Grandparents are an important resource for both parents and children. They routinely provide childcare, financial assistance and emotional support. Occasionally, they are called upon to provide much more, including temporary or full-time care and responsibility for their grandchildren with numbers continuing to climb as the opioid crisis and other factors disrupt families.
An increasing number of children in the United States live in households headed by a grandparent. This trend is due to:
- increasing numbers of single parent families
- the high rate of divorce
- teenage pregnancies
- incarcerations of parents
- substance abuse by parents
- illness, disability or death of parents
- parental abuse or neglect
New research being presented at the American Academy of Pediatrics (AAP) 2018 National Conference & Exhibition shows that caregivers who step up to raise their grandchildren are overcoming unique challenges to manage just as well as biological and adoptive parent caregivers.
In many of these homes, neither of the child’s biological parents is present. In most cases, children taken care of by grandparents move in with them as infants or preschoolers and remain with them for five years or more. These grandparents are a diverse group, ranging in age from thirties to seventies. Many grandparents are ready to simplify their lives and slow down. Giving that up and taking over the responsibilities of being a primary caregiver again can stir up many feelings, including grief, anger, loss, resentment and possibly guilt. The transition can be very stressful, and the emotional and financial burdens can be significant.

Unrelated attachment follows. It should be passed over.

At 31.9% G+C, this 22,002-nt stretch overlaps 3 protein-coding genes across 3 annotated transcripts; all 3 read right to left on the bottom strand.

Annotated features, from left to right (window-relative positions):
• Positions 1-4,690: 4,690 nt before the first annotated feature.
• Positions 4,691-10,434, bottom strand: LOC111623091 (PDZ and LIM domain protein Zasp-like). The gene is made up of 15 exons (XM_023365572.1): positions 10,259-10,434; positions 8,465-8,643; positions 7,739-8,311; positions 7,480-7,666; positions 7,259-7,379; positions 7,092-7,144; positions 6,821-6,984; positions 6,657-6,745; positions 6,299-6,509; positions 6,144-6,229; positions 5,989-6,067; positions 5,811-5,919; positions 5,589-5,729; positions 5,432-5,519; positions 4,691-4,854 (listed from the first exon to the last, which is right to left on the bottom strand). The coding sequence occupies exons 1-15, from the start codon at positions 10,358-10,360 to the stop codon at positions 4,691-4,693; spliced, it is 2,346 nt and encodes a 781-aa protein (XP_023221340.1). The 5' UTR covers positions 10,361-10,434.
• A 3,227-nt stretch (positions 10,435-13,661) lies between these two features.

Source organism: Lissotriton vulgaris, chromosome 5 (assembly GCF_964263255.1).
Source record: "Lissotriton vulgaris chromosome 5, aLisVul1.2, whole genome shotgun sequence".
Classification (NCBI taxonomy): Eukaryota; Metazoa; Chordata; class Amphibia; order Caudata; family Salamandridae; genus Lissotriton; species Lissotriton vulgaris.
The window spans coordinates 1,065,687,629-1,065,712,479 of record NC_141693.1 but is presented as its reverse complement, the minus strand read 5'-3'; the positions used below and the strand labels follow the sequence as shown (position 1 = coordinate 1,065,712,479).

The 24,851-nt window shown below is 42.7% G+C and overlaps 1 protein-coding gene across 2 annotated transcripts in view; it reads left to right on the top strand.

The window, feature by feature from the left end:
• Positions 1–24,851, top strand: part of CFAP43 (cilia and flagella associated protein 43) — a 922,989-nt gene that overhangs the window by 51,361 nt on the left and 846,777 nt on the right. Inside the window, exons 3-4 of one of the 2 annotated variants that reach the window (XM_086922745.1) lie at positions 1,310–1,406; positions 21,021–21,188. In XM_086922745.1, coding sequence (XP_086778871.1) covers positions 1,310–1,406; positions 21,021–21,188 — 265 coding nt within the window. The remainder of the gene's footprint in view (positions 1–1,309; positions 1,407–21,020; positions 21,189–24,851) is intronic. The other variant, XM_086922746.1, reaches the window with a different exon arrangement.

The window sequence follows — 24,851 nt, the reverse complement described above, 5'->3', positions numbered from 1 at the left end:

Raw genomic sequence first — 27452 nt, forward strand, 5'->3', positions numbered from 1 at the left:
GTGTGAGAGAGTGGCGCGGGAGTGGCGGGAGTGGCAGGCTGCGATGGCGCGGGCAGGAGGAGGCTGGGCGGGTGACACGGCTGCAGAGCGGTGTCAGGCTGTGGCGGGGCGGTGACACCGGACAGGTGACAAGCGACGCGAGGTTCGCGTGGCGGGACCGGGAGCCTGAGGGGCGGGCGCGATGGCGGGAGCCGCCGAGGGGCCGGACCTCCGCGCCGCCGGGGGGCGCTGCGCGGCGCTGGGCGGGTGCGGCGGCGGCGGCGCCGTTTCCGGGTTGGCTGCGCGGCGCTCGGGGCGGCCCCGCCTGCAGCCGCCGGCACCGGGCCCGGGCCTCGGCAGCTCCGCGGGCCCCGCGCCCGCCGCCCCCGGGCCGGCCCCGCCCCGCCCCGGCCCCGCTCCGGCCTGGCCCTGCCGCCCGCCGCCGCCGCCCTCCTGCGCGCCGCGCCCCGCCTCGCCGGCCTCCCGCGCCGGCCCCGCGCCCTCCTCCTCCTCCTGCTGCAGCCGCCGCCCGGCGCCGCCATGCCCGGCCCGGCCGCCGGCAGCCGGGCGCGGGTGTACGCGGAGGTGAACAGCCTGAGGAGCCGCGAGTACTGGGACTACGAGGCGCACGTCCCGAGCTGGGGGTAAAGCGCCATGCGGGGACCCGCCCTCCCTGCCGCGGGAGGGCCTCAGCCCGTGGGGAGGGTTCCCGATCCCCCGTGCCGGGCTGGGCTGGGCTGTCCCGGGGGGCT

5 Tips to Help Grandparents Raising Grandchildren
- Educate yourself about raising grandchildren – For grandparents raising grandchildren after being out of the “parenting game” for a long while, it is important to learn what resources and supports your local community can offer you. The landscape of what is offered now likely looks very different from when you were raising your kids. Work with your grandchildren’s caseworker or school counselor to learn as much as you can about the hurdles that the kids might be facing because they cannot live with Mom or Dad.
- Find a support group – You likely were not planning to be raising your grandchildren at this stage of life. Working through your new reality means that you need a safe person or support group with whom to process those feelings. In-person and online support groups are both valuable tools in building your village. They serve different purposes but the value of gathering with others is that you are with folks who “get it.” It staves off isolation that comes from being back in the child-rearing season of life when other friends have moved on.
- Take care of yourself while raising grandchildren – Engaging in self-care is crucial to maintaining a healthy environment for your grandkids to heal and thrive. Find what feeds your spirit, separate from your parenting, and do it. Make sure you keep yourself at the top of the list, prioritizing your health to be sure that you can be at your best for these precious grandkids who need you.
- Keep communication open and honest – This tip might be harder to implement, especially if your grandkids’ birth parent(s) is your own child. However, it is as vital to your mental and emotional health as it is to your grandchildren’s health. When interacting with your grandchildren’s parent(s), be open, honest and clear.
- Have fun raising your grandkids – One of the most important things to remember is that these kids need the joy and simplicity of childhood restored. Find the things that make you laugh together. Take time to relax and unwind together. Take up hobbies or activities that will help you forge attachments. There will be tremendous healing for you all in being able to revel in child-like joy and wonder again
The Grandparents Raising Grandchildren support group is a great resource in the community for both the grandparents and grandchildren. Harnett County residents age 55 or older raising a grandchild or great grandchild from birth to 18 years of age, may receive more information on the support group meeting dates and times by calling Latorius Adams at 910-814-6075 or log onto the Harnett County Division on Aging website at www.harnett.org/aging.